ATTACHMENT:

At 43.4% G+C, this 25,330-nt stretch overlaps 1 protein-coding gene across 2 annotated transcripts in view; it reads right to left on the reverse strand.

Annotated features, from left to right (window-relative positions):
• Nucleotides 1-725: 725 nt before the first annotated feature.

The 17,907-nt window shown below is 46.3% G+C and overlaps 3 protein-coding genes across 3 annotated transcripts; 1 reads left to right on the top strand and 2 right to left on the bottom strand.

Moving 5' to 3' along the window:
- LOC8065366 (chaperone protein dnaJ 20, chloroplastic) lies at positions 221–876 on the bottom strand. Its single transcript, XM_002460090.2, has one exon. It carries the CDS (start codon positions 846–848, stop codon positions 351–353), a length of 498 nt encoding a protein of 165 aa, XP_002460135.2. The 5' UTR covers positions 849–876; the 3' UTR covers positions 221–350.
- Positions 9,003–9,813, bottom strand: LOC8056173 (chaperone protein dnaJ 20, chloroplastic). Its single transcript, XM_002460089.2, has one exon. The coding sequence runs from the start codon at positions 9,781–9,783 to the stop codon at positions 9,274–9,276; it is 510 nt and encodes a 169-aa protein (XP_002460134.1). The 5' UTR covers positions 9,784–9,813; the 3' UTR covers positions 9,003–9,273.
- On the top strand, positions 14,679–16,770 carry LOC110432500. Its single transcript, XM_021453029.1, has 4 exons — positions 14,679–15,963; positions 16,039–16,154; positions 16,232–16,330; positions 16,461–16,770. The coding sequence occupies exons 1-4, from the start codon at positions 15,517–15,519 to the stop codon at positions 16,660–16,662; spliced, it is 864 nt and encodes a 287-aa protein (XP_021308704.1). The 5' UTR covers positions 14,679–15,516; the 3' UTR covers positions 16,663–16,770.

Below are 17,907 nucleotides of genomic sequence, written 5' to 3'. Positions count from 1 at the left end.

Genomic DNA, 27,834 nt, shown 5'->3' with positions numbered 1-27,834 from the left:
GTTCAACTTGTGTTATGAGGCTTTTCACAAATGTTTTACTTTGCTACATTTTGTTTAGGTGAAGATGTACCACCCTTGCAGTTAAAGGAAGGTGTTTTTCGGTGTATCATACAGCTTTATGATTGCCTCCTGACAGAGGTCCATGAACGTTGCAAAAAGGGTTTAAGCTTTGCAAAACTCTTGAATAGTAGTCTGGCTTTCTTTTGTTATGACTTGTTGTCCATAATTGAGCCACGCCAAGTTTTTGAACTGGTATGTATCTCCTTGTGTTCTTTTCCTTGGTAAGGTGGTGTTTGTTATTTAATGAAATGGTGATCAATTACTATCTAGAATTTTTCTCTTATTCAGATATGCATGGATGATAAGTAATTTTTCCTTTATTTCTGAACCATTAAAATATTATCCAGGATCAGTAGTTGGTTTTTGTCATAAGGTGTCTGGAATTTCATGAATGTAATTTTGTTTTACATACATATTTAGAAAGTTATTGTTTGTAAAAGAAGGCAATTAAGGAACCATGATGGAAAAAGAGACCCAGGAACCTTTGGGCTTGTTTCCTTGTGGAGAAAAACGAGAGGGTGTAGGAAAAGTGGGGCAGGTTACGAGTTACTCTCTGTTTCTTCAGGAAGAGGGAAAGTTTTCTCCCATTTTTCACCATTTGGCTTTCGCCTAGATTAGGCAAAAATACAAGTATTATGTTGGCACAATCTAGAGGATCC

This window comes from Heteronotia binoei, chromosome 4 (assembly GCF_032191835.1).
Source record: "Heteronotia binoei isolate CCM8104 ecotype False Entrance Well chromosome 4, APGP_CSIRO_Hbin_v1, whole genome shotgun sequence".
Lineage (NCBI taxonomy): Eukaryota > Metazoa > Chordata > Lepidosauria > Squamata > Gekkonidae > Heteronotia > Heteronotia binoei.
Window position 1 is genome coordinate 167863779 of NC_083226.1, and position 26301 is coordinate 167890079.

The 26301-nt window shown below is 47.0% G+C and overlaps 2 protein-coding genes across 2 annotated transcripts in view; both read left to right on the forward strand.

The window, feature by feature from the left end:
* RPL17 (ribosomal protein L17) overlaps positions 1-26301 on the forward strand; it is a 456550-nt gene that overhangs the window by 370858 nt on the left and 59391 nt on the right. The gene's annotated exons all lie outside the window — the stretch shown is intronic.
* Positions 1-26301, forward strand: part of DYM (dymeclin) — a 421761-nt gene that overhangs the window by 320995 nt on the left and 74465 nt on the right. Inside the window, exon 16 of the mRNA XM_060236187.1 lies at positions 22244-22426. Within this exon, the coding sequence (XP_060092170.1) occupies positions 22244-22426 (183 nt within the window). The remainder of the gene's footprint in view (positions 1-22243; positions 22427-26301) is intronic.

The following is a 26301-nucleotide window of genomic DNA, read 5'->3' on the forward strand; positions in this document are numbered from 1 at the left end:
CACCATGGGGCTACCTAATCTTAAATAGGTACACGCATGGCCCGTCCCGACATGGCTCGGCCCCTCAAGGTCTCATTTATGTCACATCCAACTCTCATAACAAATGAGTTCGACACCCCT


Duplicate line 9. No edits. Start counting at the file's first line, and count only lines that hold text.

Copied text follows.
Below are 17,907 nucleotides of genomic sequence, written 5' to 3'. Positions count from 1 at the left end.